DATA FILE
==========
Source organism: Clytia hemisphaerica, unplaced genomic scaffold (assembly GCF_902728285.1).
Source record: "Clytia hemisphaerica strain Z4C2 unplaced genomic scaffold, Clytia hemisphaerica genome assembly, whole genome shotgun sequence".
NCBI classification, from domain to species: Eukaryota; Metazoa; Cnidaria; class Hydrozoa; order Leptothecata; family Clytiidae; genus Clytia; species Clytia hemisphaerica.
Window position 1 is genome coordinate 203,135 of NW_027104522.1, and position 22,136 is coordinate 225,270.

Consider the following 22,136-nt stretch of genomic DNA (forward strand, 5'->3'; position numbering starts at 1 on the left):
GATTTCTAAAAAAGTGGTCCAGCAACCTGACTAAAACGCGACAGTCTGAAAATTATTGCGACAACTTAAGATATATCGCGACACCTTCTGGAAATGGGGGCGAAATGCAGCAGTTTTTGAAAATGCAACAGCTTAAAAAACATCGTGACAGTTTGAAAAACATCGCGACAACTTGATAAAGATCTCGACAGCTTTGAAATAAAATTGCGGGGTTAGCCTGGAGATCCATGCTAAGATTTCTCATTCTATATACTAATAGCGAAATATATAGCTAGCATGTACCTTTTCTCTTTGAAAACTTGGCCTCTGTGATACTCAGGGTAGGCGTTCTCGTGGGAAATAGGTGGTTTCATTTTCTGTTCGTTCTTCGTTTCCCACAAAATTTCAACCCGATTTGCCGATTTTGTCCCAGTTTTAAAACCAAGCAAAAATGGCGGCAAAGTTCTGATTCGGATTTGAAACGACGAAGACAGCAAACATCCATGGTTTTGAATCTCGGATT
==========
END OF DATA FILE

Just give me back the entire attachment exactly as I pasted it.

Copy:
Source organism: Clytia hemisphaerica, unplaced genomic scaffold (assembly GCF_902728285.1).
Source record: "Clytia hemisphaerica strain Z4C2 unplaced genomic scaffold, Clytia hemisphaerica genome assembly, whole genome shotgun sequence".
NCBI classification, from domain to species: Eukaryota; Metazoa; Cnidaria; class Hydrozoa; order Leptothecata; family Clytiidae; genus Clytia; species Clytia hemisphaerica.
Window position 1 is genome coordinate 203,135 of NW_027104522.1, and position 22,136 is coordinate 225,270.

Consider the following 22,136-nt stretch of genomic DNA (forward strand, 5'->3'; position numbering starts at 1 on the left):
GATTTCTAAAAAAGTGGTCCAGCAACCTGACTAAAACGCGACAGTCTGAAAATTATTGCGACAACTTAAGATATATCGCGACACCTTCTGGAAATGGGGGCGAAATGCAGCAGTTTTTGAAAATGCAACAGCTTAAAAAACATCGTGACAGTTTGAAAAACATCGCGACAACTTGATAAAGATCTCGACAGCTTTGAAATAAAATTGCGGGGTTAGCCTGGAGATCCATGCTAAGATTTCTCATTCTATATACTAATAGCGAAATATATAGCTAGCATGTACCTTTTCTCTTTGAAAACTTGGCCTCTGTGATACTCAGGGTAGGCGTTCTCGTGGGAAATAGGTGGTTTCATTTTCTGTTCGTTCTTCGTTTCCCACAAAATTTCAACCCGATTTGCCGATTTTGTCCCAGTTTTAAAACCAAGCAAAAATGGCGGCAAAGTTCTGATTCGGATTTGAAACGACGAAGACAGCAAACATCCATGGTTTTGAATCTCGGATT